January 11, 1999
Many of us take for granted that we will live to a ripe old age. However, it was only recently that America's current generation has enjoyed a life expectancy of 75 to 85 years.
At the turn of the century, a woman's life span was under 50 years. In fact, this is the first time in history that women can expect to live up to a third of their lives in their post-menopausal years. Remaining vibrant, healthy, and full of energy during those years requires a commitment to sound nutrition and a healthful lifestyle.
Women's nutritional needs begin to change at about age 40, because of a decline in estrogen and testosterone production. At this stage of life, perimenopausal women need more calcium (to prevent osteoporosis), as well as zinc, selenium, and antioxidants such as vitamin C and E and beta-carotene (to boost immunity).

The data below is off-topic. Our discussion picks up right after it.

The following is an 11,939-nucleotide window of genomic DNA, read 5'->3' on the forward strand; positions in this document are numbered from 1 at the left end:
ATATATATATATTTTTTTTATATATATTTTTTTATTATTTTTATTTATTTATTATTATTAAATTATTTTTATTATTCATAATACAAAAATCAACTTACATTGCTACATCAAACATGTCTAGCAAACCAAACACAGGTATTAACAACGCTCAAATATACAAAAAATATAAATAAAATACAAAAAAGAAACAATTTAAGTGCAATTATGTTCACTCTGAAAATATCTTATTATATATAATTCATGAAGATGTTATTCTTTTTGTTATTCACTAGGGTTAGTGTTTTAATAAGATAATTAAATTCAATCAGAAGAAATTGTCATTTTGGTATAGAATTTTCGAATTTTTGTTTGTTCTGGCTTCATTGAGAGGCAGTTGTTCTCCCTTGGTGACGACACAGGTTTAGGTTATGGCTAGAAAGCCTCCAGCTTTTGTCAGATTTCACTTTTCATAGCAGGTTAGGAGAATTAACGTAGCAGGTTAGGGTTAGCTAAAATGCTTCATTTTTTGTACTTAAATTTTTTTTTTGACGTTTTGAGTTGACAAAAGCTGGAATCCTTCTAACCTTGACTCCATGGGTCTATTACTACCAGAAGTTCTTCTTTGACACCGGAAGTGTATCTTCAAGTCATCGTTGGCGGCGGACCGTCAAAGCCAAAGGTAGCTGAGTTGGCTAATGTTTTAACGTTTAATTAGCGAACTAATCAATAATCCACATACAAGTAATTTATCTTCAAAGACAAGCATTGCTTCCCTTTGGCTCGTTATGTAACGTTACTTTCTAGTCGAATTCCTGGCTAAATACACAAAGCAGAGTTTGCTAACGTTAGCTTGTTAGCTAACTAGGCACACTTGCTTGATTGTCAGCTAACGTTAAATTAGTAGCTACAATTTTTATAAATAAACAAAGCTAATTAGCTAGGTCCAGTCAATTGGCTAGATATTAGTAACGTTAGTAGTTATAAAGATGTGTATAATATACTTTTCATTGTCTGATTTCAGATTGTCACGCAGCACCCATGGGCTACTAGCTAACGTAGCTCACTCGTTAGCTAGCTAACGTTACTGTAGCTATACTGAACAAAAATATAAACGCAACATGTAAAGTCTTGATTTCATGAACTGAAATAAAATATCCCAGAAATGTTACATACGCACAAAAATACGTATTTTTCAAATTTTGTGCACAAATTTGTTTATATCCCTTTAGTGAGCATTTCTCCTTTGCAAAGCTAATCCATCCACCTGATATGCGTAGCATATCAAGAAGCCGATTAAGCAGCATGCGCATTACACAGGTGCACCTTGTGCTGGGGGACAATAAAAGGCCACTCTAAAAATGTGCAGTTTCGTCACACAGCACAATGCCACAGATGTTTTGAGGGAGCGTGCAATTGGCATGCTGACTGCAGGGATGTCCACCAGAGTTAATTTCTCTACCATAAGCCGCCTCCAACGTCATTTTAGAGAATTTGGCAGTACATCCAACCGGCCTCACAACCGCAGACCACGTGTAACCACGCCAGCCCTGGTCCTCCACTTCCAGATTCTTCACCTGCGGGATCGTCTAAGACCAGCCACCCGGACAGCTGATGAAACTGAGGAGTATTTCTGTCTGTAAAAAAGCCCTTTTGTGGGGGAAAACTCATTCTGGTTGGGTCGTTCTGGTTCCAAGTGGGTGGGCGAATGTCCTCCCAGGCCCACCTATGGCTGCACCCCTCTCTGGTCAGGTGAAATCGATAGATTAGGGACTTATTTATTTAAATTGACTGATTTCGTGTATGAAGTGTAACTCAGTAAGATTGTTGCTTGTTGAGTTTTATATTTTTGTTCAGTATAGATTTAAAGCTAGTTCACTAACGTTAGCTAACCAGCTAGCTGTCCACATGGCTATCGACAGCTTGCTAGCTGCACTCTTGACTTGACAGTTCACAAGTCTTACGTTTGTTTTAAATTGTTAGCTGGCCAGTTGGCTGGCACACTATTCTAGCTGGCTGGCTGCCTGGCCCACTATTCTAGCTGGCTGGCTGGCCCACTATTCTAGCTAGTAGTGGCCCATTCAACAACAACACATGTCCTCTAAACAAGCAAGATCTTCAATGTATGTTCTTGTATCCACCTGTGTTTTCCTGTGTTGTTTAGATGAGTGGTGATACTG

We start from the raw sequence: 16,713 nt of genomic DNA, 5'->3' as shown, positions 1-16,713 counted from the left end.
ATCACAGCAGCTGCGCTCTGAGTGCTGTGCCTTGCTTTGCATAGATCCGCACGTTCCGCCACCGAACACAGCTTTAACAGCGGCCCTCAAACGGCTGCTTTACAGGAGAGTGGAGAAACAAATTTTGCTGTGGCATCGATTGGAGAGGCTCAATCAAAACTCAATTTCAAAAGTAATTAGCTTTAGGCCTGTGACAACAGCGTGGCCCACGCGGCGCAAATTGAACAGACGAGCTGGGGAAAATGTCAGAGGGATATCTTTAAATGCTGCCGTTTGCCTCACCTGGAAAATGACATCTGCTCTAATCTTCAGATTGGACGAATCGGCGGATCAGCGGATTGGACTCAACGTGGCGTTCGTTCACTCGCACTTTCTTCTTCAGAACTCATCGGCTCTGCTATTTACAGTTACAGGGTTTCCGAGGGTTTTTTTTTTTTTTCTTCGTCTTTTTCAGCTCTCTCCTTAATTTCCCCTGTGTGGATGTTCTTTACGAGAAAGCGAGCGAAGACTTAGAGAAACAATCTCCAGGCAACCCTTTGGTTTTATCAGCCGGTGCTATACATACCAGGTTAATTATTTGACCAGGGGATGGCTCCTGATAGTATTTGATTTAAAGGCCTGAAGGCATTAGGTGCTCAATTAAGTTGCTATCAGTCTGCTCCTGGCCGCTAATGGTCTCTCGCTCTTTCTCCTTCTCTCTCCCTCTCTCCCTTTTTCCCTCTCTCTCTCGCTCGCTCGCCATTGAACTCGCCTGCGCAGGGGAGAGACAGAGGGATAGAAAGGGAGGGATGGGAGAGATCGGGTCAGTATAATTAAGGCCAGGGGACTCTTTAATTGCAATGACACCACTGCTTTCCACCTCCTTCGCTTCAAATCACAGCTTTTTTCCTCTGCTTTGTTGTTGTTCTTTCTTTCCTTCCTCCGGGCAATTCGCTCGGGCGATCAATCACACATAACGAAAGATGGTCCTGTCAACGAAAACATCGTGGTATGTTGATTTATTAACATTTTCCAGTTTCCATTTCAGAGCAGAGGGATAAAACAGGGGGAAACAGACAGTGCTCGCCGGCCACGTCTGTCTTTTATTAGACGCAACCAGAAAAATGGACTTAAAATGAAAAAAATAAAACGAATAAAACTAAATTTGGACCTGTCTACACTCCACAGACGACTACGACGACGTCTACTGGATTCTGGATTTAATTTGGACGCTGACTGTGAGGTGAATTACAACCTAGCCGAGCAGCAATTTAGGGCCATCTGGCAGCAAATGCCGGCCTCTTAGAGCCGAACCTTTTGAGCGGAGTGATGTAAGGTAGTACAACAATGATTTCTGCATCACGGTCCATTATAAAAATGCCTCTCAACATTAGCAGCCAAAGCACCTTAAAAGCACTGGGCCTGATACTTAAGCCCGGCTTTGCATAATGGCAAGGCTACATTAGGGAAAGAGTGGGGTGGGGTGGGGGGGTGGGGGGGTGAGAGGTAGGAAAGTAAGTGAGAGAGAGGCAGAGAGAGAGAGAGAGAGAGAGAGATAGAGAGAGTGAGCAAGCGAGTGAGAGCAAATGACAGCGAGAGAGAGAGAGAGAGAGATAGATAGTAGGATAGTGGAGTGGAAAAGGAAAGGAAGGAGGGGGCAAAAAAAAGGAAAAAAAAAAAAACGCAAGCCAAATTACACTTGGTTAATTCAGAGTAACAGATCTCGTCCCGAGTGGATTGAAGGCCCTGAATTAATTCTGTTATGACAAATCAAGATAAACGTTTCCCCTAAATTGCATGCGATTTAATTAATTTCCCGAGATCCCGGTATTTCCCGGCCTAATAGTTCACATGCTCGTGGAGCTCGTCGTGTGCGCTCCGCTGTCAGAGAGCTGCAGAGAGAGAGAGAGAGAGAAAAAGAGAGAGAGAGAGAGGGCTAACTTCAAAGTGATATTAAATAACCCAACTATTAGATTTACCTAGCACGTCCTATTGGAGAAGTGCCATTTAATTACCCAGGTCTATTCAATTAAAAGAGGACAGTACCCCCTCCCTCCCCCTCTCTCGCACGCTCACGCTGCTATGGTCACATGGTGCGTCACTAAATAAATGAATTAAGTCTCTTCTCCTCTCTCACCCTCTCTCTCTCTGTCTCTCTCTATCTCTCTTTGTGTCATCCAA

After menopause, women need to be conscientious about cutting saturated fat from their diets, because of the increased risk of heart disease. Neglecting these new requirements can also lead to a greater likelihood of memory loss, strokes, and breast and colon cancer.